To me, a telescope is the single most important purchase you can make (that’s right, even more than a house, car or a TV) and I want to make sure you get the right one. The biggest mistake people make when buying a telescope is buying one that doesn’t fit them. They end up spending WAY too much money on something they end up never using.
A telescope is a tool, just like a computer or a hand saw. When using any tool, you need to have some idea of what you want to do with it. The astronomical telescope’s core job is to do one thing: gather photons from faint sources and focus them into an image bright enough for your eye to see or a camera to record.
Since there is a vast array of objects that can be focused on in the universe, there is no ideal type of telescope that does a good job of imaging all celestial objects available.
For example, planets are best viewed through refracting telescopes where the focal lengths are longer, magnifications are higher and the optics provide generally sharper views. Galaxies and nebulae, on the other hand, are very spread out and dim compared to planets; they are best viewed through larger aperture telescopes where more photons are collected in order to make these very dim objects as bright as possible. Because large aperature lenses are expensive, the larger diameter telescopes tend to have mirrors in them (which cost much less to manufacture).
Planets are much brighter than nebulae so you don’t need a large diameter lens to collect more photons. Here you’re more interested in detail so you can see things like the bands of Jupiter or the polar caps on Mars. For this, optical quality and good, solid mounts are more important. Refractors are generally used in planetary observing although there are many that are well suited for deep sky objects.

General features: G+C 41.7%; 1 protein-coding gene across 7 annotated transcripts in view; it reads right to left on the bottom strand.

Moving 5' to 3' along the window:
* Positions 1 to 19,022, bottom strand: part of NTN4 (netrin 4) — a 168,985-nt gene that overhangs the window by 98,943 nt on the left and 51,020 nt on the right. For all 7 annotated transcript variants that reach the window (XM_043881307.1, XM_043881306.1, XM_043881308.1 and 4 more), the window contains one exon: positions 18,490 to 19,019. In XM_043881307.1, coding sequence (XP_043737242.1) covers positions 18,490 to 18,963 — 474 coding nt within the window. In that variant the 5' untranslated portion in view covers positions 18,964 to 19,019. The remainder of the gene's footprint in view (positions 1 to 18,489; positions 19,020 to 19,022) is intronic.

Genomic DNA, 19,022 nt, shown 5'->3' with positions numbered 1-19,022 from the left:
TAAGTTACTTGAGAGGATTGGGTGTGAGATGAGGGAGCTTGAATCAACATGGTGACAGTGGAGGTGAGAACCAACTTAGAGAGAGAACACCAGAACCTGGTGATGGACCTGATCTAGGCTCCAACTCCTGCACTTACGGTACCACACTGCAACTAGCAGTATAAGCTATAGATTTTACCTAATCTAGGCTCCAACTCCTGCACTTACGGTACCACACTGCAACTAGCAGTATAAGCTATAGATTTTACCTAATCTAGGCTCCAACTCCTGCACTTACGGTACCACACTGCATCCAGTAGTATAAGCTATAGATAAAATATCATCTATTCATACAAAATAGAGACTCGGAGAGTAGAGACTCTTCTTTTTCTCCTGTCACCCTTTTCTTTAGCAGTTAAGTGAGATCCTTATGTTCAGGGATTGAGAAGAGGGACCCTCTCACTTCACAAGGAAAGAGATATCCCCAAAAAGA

On the other hand, galaxies, star clusters and nebulae are spread out across the sky; in some cases they are larger than your thumb held out at arms length. They are also very, very dim. To observe these objects, you need to collect as many photons of light that come from these things as you can and to do that, you need a light bucket – as big as you can afford (light bucket is just a term for large diameter). Large reflectors are best for these objects and magnifications are usually much lower because you’re more interested in covering as much sky as you can to see the whole galaxy or nebula. These telescopes are also shorter than refractors because they focus the light into an image in a much shorter distance.
Because of the variety of celestial objects that can be seen, most sky-nerds (like myself) have many telescopes, each one better suited to all the different things you can see and each with their own strengths and weaknesses.
If I want to observe the planets, I use my refractor because I want crisp, sharp images for detail. If I’m trying to see the Orion nebula, I want a reflector that shows as much of the sky as possible and collects lots of light so I see a bright image.